Life’s financial milestones don’t come so thick and fast nowadays, according to the latest official data detailing the rites of passage into adulthood.
We used to think of leaving home, getting married and having children as laying down markers in our early 20s on the journey to adulthood.
But these events are increasingly coming later in life, with financial implications for savings and retirement.
The average age marking every milestone has increased significantly in the past 20 years, says the Office for National Statistics.
So much so, many young adults cannot expect to enter retirement without a mortgage.
But the perception that children are growing up too fast in the modern world is false.
Adulthood officially starts at the age of 18, when someone can enter into legal contracts, leave home, and take on debt. They’re also able to buy alcohol, smoke, get married without permission from their parents, and vote in UK Parliamentary elections.
The only marker that has shown an age decrease is when young people enter work, which has declined as the employment rate has risen for other age groups, probably because more young adults stay on in full-time education.
The study looked at the finances of young adults and showed the age they reach the milestone:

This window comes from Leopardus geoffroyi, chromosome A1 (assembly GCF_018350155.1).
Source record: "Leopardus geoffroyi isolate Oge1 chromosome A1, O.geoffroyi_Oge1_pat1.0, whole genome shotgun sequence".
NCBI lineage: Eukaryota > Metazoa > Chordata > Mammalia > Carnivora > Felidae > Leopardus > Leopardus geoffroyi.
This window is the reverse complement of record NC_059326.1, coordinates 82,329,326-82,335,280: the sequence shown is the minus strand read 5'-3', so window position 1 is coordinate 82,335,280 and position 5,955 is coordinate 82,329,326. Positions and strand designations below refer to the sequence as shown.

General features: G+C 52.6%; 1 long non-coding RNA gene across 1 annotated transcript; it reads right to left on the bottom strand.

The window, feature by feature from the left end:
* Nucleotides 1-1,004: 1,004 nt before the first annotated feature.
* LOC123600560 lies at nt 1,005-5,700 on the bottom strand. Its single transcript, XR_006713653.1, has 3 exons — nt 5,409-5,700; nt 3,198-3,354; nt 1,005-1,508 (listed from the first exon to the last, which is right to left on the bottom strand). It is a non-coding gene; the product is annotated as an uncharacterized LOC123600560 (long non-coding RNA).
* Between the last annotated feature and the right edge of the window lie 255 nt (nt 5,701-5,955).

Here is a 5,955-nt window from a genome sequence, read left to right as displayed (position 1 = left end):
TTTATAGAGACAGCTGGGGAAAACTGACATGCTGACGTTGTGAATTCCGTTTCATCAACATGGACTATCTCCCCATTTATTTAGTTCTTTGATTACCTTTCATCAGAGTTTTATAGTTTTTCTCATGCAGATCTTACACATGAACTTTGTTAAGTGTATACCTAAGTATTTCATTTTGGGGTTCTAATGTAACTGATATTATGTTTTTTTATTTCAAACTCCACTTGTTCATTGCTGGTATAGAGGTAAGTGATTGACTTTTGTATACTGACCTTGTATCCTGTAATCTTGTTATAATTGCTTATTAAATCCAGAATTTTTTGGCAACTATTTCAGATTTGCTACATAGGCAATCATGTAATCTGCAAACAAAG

- Leaving full-time education: up one year to 19 years old
- Leaving the parental home: up two years to 23
- First-time mother: up two years to 29
- First-time married (men): up three years to 33
- First-time married (women): up four years to 31
- Buying first home: up eight years from 26 to 34.
Impact on retirement
“This rise in age has significant implications for our retirement planning,” said Alastair McQueen, head of savings and retirement at financial firm Aviva.
“We assume that our mortgage will be paid off by the time we retire – allowing us to maintain our living standards on less income. As the average age of home ownership rises, this will no longer be the case for a growing number of people.
“Changes in society mean that we can no longer rely on yesterday’s assumptions to shape tomorrow’s plans. These societal changes highlight the importance of planning for our retirement. If we don’t plan today, we may wake up with a shock tomorrow.”